An Honest Lullaby: Short fiction by Frank Joussen

Frank Joussen
It had been no more than a kind of public rehearsal, individually and in twos, for the parents and music teachers of her private musical school. There had been twenty-odd adults present and the kids themselves, of course, but as they were usually taught individually they hardly knew each other. She had played one piece together with Miss Dent, her teacher, an elderly spinster with straight hair and an intolerant stare, and one alone. All alone, alone on the makeshift stage, alone in the only functioning spotlight, alone with her mistakes, the abrupt ending half-way through.

Now it was after dark and she was missing. Pauline was a bit of a tomboy, keen on being outdoors, so her dad hadn´t worried all that much. Now he did and had a bad conscience because his wife Mary was at a seminar far away and he hadn´t even told her about the disaster. – What is more, he and Mary had quarrelled a bit over ‘his little’ girl – the gist being that his wife had told him time and again that Pauline was not so little any more and that he should finally acknowledge that or she would give up on him. But little or not, he knew for sure that now he was called upon to look after their daughter, and that´s exactly what he intended to do.

He found her soon enough. She was his daughter after all, a tomboy and a bit of a loner sometimes. Where had he gone to get a break? Into his tree house. She didn´t have one, his wife had objected, but she did have a favourite tree, with branches as big and strong as the trunks of an elephant. You could sit, read, even sleep on these branches. You could also cry on them unmolested, and he thought that was what she had done. If she had, she had stopped meanwhile and composed herself.

“What have you been doing all this time?”

No reply.

“Moping, I guess. Well, that´s understandable, but no solution.”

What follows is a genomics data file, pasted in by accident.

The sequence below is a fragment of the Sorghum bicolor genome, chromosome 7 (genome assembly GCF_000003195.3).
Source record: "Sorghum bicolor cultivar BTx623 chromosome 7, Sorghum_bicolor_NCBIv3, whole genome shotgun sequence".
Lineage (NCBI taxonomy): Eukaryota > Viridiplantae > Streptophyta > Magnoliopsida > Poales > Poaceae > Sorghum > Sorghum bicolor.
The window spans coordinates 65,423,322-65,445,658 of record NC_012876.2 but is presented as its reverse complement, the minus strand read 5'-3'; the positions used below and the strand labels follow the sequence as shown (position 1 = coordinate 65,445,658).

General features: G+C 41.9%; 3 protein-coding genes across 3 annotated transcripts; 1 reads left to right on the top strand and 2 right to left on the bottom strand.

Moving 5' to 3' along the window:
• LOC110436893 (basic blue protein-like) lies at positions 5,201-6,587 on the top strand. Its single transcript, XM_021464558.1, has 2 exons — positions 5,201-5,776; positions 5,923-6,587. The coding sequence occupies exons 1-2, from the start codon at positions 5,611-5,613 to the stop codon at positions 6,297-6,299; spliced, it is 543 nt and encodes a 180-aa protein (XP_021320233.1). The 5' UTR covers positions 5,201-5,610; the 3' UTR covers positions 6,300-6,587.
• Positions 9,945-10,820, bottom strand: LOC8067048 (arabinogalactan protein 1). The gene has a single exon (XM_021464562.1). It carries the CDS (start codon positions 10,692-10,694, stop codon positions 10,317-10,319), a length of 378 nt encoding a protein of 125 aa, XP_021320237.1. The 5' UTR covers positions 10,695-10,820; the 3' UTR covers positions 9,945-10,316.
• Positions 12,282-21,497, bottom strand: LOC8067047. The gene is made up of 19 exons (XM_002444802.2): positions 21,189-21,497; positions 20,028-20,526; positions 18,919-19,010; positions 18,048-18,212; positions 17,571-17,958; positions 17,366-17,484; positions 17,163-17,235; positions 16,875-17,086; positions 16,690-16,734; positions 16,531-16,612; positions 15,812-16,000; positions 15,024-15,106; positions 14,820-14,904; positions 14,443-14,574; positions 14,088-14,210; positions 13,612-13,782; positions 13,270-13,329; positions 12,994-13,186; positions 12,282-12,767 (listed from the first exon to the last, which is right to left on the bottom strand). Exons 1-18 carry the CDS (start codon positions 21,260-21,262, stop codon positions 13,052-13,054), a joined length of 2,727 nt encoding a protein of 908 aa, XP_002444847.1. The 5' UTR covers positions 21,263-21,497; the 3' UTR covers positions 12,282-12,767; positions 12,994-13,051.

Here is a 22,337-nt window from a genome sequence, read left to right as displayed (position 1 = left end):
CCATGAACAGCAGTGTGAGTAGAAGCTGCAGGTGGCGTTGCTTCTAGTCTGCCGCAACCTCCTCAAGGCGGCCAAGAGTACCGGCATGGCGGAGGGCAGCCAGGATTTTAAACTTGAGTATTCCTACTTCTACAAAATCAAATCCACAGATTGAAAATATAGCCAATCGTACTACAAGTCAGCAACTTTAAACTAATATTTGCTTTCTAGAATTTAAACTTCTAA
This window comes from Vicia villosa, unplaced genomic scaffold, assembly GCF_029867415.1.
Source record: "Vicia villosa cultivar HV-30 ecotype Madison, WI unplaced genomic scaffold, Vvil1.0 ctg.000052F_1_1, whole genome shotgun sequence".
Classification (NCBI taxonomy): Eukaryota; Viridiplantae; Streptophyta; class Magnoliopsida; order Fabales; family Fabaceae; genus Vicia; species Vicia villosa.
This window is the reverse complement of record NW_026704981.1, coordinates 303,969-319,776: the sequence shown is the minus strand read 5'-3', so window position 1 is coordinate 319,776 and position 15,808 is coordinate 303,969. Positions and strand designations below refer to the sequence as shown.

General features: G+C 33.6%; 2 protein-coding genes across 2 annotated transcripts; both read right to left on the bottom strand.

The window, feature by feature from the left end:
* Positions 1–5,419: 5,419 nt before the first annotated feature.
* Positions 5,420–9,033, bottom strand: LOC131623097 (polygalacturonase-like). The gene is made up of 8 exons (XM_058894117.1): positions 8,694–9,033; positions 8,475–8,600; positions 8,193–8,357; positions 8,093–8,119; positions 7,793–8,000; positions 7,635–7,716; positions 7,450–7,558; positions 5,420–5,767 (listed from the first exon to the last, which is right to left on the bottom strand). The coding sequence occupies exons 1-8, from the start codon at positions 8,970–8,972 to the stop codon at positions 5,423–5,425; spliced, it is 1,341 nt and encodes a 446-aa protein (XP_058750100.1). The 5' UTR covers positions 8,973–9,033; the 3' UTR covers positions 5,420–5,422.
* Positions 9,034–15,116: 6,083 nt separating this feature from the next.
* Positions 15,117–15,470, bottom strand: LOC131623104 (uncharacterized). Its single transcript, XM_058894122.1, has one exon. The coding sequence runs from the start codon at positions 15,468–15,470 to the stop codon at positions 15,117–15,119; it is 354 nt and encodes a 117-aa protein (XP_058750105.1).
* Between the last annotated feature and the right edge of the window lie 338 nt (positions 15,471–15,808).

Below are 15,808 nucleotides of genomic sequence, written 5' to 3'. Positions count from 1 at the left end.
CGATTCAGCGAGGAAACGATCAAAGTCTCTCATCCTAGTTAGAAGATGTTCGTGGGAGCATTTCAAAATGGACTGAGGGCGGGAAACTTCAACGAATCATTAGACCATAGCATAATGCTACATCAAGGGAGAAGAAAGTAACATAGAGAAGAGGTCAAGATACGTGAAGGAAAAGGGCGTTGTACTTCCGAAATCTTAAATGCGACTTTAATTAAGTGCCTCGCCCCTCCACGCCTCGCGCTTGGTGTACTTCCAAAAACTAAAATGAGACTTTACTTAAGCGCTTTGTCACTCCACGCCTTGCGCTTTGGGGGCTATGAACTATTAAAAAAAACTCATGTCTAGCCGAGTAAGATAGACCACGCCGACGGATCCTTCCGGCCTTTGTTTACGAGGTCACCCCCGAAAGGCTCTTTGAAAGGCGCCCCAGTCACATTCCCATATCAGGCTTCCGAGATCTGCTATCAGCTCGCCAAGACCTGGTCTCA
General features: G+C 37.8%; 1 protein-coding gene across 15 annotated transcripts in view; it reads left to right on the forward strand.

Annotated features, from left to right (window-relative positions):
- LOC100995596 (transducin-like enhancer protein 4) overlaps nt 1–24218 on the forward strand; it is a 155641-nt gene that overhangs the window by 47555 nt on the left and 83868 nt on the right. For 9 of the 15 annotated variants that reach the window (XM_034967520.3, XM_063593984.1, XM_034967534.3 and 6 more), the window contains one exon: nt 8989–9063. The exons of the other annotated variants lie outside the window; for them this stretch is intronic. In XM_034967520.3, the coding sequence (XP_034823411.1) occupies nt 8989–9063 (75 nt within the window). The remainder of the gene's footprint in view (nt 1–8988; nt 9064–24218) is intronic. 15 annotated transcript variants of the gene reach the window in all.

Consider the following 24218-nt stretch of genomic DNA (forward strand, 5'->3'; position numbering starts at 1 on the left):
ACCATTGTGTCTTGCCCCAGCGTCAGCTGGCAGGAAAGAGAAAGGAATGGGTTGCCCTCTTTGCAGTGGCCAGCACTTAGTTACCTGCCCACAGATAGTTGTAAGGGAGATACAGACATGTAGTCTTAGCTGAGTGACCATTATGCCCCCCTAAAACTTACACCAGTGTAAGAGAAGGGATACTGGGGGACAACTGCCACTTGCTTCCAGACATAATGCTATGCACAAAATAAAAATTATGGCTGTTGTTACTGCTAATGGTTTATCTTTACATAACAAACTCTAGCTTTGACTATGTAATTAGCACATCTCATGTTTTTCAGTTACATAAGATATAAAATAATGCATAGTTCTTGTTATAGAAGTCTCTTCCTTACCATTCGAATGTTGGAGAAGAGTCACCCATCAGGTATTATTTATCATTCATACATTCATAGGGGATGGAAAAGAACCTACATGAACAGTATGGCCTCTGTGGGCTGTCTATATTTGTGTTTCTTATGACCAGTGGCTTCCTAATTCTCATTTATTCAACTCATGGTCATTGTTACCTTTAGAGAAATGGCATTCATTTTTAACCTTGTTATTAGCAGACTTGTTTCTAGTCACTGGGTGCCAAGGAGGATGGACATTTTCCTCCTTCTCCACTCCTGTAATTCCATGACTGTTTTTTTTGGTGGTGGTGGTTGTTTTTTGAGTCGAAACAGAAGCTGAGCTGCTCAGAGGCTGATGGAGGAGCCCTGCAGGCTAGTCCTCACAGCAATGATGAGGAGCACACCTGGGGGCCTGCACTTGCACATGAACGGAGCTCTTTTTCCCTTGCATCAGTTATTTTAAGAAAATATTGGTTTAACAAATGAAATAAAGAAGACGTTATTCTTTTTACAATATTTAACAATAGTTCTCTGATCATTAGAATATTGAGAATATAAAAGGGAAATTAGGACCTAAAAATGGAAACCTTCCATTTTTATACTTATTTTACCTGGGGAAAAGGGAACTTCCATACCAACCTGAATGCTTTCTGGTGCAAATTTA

“No, I´ve been climbing, and sitting here, most of the time.”

“Climbing, aha. Well, that´s something, I guess.”

He wondered how high she had climbed and what thoughts had crossed her mind climbing so high and feeling so low.

“Do you need help to come down?”


He would have liked to let her jump into his arms, as she´d done so many times when she was little. Wasn´t she a tiny wee bit little any more, at barely eleven, he wondered.

He spoilt her with hot dogs, hot chocolate – she´d declined politely to have a hot bath – and TV till ten. A big exception to the rules, even for a Friday night, but Miss Dent´s reaction to Pauline´s unlucky performance warranted big exceptions, he was sure.

Tugged up in bed, in the warm light of her small reading lamp, he finally found the courage to talk to her, “still sore because of this afternoon at Miss Dent´s school?”

“Sort of.”

“I would be, too, you know. You´re just a beginner – so what did that woman expect? She´s got great ambitions for herself and always wants you kids to put on a marvellous show for her own benefit. - It wasn´t your fault.”

“But it was, dad, let´s be honest.”

“The second piece was much too difficult for you. And in front of an audience …”

“It doesn´t matter, I wanted to play that piece. I wanted it to sound perfect!”


“Yes, perfect!”

“OK, let me tell you a little story about perfection.”

“Please, dad, not another of your goodnight, all´s-well- bedside stories!”

“No, promise! It´s rather a story about how long it takes to reach perfection, if ever. Actually, it´s a real-life story, taken from history itself. You´ve got history at school now, haven´t you?”

“You know I have!”

“Well, then. You know I like reading up on famous people´s lives.”

“I know, dad. It´s called ‘biographies.’ Boring stuff!”